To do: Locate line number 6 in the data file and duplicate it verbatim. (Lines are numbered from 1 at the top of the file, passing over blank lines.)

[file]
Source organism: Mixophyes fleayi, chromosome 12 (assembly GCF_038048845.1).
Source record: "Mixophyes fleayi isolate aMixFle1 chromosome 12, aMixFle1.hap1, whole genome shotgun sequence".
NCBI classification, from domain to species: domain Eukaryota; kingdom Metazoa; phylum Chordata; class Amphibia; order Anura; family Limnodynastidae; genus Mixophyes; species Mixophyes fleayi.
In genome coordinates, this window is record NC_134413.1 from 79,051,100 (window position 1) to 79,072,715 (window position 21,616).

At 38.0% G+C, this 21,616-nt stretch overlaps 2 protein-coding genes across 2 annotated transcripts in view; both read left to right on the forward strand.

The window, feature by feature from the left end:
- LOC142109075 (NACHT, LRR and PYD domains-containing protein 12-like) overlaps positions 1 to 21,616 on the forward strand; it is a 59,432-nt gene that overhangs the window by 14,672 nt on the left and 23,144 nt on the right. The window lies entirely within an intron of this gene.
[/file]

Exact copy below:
The window, feature by feature from the left end: